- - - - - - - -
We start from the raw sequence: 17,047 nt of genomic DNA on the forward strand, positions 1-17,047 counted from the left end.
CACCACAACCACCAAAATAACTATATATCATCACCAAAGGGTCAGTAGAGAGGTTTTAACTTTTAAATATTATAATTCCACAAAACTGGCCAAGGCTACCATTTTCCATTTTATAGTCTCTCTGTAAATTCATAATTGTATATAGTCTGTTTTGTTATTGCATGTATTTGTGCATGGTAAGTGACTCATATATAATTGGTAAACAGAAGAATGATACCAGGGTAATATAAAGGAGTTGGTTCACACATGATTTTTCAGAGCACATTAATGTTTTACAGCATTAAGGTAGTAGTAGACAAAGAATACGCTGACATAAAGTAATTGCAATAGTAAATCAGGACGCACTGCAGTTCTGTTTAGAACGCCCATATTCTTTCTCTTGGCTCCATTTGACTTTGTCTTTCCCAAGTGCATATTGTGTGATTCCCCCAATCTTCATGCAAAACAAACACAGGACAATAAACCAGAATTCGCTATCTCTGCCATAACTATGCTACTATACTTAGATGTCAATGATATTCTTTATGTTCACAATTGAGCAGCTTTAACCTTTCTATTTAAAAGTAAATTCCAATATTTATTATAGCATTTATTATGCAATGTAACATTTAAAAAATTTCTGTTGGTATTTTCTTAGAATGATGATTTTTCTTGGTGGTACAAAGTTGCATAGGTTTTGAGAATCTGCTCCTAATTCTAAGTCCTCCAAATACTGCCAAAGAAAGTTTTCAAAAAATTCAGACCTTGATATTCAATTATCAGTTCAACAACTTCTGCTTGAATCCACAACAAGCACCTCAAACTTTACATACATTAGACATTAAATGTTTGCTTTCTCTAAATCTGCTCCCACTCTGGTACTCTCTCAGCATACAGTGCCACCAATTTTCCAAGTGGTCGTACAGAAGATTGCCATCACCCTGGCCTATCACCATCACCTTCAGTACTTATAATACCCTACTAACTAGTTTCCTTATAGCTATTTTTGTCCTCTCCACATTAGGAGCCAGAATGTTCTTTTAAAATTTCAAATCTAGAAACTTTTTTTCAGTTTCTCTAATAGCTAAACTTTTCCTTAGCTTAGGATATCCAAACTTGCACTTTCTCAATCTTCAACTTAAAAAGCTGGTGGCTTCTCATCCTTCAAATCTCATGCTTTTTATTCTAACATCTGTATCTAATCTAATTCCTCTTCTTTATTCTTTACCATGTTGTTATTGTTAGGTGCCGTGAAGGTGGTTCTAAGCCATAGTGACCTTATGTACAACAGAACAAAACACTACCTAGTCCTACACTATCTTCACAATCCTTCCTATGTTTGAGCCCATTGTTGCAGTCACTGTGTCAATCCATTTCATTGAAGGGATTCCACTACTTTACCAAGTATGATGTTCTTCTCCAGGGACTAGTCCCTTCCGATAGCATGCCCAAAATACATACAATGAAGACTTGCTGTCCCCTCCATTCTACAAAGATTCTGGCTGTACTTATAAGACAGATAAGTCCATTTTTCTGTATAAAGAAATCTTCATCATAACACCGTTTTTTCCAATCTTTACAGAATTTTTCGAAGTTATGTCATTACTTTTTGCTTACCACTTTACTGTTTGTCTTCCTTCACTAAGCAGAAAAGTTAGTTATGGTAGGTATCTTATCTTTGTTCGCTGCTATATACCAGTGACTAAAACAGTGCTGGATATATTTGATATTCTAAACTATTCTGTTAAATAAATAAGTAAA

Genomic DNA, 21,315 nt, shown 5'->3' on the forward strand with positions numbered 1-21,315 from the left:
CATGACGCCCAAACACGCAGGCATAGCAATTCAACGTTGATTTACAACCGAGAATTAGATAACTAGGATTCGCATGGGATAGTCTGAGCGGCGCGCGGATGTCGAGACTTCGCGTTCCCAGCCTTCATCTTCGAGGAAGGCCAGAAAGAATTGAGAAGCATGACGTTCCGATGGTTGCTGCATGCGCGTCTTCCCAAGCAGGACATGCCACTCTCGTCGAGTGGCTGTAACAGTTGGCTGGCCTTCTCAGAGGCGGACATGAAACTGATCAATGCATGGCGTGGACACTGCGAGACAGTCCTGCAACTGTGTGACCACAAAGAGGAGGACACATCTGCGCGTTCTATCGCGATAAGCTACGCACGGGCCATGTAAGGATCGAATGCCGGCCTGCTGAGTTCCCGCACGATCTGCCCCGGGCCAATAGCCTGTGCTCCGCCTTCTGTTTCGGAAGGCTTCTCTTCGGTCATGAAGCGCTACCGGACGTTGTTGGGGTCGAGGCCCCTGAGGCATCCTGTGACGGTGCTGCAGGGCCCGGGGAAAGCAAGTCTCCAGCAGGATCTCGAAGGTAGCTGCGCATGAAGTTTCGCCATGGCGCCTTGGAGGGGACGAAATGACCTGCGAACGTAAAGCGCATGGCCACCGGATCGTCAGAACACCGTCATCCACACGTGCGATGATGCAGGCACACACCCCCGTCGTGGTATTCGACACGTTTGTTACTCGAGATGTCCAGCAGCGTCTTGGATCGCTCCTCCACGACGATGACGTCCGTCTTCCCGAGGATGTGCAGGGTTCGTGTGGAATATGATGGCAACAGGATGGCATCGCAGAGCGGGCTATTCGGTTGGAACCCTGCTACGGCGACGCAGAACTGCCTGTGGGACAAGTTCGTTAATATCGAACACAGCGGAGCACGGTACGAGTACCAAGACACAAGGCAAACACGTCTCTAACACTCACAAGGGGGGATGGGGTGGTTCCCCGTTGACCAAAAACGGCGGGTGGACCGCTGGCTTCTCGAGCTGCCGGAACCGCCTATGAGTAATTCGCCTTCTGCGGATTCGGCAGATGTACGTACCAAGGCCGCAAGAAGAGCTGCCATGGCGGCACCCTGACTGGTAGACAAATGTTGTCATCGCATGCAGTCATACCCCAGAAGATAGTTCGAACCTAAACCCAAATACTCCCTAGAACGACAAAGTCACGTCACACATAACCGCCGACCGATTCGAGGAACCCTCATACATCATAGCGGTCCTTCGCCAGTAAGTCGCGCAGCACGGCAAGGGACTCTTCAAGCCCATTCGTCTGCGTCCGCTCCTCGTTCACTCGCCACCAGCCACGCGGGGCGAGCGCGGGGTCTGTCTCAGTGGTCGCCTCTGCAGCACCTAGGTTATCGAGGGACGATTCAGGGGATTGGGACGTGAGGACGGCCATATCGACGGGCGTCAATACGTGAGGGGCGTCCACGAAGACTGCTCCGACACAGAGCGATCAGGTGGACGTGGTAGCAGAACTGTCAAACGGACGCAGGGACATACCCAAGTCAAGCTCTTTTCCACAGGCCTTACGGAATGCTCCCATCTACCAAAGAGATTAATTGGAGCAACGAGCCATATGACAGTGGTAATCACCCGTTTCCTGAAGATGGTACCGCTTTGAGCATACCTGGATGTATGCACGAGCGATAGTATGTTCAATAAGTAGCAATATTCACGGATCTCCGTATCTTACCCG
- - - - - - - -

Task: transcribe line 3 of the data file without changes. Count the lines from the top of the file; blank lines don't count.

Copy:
Genomic DNA, 21,315 nt, shown 5'->3' on the forward strand with positions numbered 1-21,315 from the left: